So what do I think about it? Well, you definitely get a good workout. The whole first week I was achy and felt like I had the flu, even with just 20 minutes at light intensity. That went away after a while, but I do work up a good sweat every time. There is one setting that is such a high intensity you’re warned not to try it unless you are already in good shape, so I think any level could get an adequate workout. I like the silhouette and the fact that I don’t have to hold the controller. I have definitely developed more strength, stamina, and flexibility over the weeks I have used it — and lost 7 lbs. so far. (I’m not dieting per se yet — I know I need to work on that but I hate the tediousness of counting calories or grams or whatever. At this point I’m just cutting way back on sweets and trying to make general better choices in what I eat. I know when I do adjust my diet more the weight loss will increase, but I am pleased that just exercise and cutting back sweets has resulted in a 7 lb. loss so far.) They seem to use some of the same exercises a lot, but they do vary others, and just when I am on the verge of getting bored, they throw in a new one.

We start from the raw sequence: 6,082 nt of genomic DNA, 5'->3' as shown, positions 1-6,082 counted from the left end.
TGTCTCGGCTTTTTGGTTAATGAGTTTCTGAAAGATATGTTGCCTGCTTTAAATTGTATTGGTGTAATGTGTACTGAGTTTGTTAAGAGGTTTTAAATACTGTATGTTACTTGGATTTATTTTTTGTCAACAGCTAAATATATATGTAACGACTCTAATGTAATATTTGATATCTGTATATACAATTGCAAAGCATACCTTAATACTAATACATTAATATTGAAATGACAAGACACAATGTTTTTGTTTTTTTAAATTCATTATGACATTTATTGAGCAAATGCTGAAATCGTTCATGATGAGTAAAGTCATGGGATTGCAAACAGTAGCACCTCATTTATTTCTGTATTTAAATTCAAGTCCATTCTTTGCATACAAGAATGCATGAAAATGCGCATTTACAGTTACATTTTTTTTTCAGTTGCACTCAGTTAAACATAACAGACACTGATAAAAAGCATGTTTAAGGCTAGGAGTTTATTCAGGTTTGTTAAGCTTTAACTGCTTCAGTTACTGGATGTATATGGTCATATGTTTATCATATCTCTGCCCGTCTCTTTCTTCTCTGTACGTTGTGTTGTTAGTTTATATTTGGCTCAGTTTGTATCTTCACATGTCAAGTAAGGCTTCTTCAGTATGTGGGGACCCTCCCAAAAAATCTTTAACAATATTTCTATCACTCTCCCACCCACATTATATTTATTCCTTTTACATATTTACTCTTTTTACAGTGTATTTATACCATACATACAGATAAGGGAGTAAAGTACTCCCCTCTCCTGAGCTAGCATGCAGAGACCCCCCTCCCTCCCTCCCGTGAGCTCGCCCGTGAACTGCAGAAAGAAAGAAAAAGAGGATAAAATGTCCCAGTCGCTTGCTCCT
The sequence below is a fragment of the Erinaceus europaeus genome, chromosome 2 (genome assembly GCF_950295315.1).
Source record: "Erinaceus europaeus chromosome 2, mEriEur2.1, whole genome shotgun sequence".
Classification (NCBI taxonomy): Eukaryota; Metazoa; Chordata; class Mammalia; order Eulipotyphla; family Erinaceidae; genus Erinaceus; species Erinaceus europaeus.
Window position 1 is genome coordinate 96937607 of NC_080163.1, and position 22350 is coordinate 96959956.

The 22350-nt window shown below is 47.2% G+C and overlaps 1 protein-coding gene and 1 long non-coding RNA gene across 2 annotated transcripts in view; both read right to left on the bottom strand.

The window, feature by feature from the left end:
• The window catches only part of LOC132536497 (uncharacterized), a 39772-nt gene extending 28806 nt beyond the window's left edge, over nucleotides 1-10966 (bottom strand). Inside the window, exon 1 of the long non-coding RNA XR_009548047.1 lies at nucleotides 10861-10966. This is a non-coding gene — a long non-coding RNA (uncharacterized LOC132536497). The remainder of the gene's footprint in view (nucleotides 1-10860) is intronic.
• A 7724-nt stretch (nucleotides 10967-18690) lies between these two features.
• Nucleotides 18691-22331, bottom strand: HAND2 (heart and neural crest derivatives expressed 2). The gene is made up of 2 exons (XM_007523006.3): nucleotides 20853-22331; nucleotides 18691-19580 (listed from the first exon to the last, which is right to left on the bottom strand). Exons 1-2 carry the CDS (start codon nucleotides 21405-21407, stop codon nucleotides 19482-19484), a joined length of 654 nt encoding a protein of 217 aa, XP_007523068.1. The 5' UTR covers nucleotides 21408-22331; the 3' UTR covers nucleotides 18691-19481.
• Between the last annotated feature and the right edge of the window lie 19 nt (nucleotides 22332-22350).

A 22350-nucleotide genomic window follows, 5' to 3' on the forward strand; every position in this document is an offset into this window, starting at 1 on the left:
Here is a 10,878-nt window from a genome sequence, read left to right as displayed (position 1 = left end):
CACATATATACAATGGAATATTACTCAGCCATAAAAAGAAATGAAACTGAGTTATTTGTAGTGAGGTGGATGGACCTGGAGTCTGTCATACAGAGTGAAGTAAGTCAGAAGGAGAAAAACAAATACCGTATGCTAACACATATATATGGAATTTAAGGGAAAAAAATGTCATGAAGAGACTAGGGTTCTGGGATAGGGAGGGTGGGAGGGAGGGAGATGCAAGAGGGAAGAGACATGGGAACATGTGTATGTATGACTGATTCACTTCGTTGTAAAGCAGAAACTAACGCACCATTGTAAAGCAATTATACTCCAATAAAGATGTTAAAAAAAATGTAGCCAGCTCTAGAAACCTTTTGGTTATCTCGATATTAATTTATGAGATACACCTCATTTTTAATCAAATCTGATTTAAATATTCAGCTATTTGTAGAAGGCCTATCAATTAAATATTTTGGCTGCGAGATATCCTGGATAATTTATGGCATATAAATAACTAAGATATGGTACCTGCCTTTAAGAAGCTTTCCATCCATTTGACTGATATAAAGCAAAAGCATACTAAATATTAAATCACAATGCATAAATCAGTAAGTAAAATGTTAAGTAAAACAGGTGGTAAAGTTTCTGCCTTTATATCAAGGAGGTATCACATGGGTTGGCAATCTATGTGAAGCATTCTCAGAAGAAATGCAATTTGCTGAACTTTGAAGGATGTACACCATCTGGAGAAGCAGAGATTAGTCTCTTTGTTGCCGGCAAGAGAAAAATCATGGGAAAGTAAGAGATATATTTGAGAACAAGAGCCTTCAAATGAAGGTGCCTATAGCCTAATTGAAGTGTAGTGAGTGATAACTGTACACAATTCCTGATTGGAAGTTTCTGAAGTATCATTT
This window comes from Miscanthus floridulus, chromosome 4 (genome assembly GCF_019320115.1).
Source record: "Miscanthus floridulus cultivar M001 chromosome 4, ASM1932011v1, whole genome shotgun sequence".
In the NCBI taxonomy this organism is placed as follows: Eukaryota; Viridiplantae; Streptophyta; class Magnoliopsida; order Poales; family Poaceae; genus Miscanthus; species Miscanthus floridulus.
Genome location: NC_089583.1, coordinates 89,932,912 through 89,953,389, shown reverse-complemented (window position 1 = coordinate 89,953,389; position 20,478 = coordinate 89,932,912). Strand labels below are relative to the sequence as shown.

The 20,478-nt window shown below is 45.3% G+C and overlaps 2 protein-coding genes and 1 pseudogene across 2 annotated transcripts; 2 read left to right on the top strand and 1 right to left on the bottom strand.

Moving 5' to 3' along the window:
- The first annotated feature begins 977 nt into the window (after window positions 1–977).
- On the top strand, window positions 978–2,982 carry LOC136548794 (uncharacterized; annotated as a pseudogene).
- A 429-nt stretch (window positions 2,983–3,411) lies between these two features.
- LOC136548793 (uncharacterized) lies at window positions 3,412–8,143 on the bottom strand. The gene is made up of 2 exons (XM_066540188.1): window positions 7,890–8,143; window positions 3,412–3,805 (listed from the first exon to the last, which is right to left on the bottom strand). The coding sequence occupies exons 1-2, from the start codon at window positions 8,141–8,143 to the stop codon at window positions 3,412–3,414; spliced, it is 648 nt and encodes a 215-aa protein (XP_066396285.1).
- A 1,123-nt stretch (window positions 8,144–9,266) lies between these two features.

The down sides? Entering information is a little tedious. Since the Kinect doesn’t have a controller, you use your hand. To enter anything you have to hold your hand in the right position, and to enter information, like the weight you’ve gained or lost, you have to hold up or down arrows until it gets to the right place. It’s very hard to get that exact, because even when I am holding my hand still, onscreen it appears to move a bit.